Chaos! However one looked at it, chaos! Only one fact was clear — that Carmel knew the whole story and might communicate the same, if ever her brain cleared and she could be brought to reveal the mysteries of that hour. Did I desire such a consummation? Only God, who penetrates more deeply than ourselves into the hidden regions of the human heart, could tell. I only know that the fear and expectation of such an outcome made my anguish for the next two weeks.

Would she live? Would she die? The question was on every tongue. The crisis of her disease was approaching, and the next twenty-four hours would decide her fate, and in consequence, my own, if not her brother Arthur’s. As I contemplated the suspense of these twenty-four hours, I revolted madly for the first time against the restrictions of my prison. I wanted air, movement, the rush into danger, which my horse or my automobile might afford. Anything which would drag my thoughts from that sick room, and the anticipated stir of that lovely form into conscious life and suffering. Her eyes — I could see her eyes wakening upon the world again, after her long wandering in the unknown and unimaginable intricacies of ungoverned thought and delirious suggestion. Eyes of violet colour and infinite expression; eyes which would make a man’s joy if they smiled on him in innocence; but which, as I well knew, had burned more than once, in her short but strenuous life, with fiery passions; and might, at the instant of waking, betray this same unholy gleam under the curious gaze of the unsympathetic ones set in watch over her.

What would her first word be? Whither would her first thought fly? To Adelaide or to me; to Arthur or to her own frightened and appalled self? I maddened as I dwelt upon the possibilities of this moment. I envied Arthur; I envied the attendants; I envied even the servants in the house. They would all know sooner than I. Carmel! Carmel!

Sending for Clifton, I begged him to keep himself in communication with the house, or with the authorities. He promised to do what he could; then, perceiving the state I was in, he related all he knew of present conditions. No one was allowed in the sick room but the nurse and the doctor. Even Arthur was denied admission, and was wearing himself out in his own room as I was wearing myself out here, in restless inactivity. He expected her to sink and never to recover consciousness, and was loud in his expressions of rebellion against the men who dared to keep him from her bedside when her life was trembling in the balance. But the nurse had hopes and so had the doctor. As for Carmel’s looks, they were greatly changed, but beautiful still in spite of the cruel scar left by her fall against the burning bars of her sister’s grate. No delirium disturbed the rigid immobility in which she now lay. I could await her awakening with quiet confidence in the justice of God.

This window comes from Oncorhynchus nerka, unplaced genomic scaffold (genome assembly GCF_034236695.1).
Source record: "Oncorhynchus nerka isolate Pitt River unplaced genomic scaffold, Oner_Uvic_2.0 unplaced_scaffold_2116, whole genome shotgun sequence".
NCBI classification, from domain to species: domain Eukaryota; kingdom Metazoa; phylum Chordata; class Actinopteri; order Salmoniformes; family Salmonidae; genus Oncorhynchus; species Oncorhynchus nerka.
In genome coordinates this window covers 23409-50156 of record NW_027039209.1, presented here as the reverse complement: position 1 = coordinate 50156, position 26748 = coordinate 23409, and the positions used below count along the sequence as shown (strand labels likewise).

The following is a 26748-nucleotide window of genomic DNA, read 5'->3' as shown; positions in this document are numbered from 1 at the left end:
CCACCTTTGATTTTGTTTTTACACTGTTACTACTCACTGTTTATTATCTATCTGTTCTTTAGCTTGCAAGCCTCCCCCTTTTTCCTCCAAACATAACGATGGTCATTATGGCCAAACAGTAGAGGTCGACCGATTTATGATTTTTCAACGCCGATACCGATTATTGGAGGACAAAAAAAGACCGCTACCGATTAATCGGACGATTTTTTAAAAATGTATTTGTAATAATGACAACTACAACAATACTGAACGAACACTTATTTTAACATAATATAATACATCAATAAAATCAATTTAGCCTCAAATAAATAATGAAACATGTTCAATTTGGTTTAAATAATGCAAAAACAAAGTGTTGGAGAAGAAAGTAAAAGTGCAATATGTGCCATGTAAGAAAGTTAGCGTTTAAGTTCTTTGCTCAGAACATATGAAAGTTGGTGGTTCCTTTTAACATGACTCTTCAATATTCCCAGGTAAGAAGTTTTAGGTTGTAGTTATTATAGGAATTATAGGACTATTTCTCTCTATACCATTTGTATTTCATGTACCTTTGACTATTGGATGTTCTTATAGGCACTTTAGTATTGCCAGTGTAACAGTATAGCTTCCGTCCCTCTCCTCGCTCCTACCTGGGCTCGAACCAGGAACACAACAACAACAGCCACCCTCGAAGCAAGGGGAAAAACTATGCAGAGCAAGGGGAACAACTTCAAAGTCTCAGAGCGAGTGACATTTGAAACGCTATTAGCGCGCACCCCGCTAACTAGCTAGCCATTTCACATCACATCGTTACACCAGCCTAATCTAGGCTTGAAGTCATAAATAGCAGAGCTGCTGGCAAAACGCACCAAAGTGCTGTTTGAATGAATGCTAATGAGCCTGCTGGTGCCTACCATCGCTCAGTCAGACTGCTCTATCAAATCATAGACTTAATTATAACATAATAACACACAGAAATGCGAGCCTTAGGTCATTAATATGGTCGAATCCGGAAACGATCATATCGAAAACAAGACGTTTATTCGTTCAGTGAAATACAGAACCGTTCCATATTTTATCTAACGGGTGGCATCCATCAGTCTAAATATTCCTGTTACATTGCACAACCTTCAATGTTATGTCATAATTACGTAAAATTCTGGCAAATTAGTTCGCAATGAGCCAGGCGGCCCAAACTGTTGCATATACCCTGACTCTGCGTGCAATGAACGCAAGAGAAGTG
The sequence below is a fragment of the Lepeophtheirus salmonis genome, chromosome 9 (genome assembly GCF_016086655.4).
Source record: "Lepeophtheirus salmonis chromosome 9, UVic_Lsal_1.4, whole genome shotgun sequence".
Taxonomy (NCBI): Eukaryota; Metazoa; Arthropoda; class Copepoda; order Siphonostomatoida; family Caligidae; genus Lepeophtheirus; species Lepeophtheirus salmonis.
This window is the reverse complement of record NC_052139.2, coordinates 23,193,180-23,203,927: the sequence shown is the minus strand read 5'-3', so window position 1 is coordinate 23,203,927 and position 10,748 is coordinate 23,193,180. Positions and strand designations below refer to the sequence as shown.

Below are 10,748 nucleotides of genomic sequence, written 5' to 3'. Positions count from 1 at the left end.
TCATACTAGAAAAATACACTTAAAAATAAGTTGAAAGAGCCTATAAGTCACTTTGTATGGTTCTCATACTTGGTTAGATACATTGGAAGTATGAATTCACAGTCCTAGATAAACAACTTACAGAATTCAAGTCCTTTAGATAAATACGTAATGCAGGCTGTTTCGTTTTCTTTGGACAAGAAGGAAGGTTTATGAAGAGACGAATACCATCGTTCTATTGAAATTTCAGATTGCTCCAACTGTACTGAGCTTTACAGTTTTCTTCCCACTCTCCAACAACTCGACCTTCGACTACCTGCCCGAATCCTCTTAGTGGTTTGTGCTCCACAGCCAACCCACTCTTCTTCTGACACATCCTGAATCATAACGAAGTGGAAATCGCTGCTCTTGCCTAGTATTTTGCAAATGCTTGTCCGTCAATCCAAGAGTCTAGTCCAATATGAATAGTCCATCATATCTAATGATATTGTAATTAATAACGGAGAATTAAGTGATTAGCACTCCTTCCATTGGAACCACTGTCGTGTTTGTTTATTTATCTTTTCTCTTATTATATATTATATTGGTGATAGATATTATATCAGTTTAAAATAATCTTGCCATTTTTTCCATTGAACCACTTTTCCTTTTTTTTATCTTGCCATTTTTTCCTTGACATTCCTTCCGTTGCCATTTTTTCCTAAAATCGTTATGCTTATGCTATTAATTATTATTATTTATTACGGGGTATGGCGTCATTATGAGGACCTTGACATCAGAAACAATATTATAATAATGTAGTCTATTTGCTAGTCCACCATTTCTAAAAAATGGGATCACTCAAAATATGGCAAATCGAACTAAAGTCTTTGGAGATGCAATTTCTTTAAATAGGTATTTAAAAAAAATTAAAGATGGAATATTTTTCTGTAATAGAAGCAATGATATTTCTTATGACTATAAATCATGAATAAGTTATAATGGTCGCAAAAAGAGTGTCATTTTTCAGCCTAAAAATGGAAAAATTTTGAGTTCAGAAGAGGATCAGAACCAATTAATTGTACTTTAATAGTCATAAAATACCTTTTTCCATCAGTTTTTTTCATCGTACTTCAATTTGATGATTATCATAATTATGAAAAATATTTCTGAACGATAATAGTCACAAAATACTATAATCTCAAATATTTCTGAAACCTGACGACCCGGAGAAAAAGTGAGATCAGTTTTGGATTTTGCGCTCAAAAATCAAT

Thus Clifton, in his ignorance.

The day was a bleak one, dispiriting in itself even to those who could go about the streets and lose themselves in their tasks and round of duties. To me it was a dead blank, marked by such interruptions as necessarily took place under the prison routine. The evening hours which followed them were no better. The hands on my watch crawled. When the door finally opened, it came as a shock. I seemed to be prepared for anything but the termination of my suspense. I knew that it was Clifton who entered, but I could not meet his eye. I dug my nails into my palms, and waited for his first word. When it came, I felt my spirits go down, down — I had thought them at their lowest ebb before. He hesitated, and I started up:

“Tell me,” I cried. “Carmel is dead!”

“Not dead,” said he, “but silly. Her testimony is no more to be relied upon than that of any other wandering mind.”

Last updated Sunday, March 27, 2016 at 11:55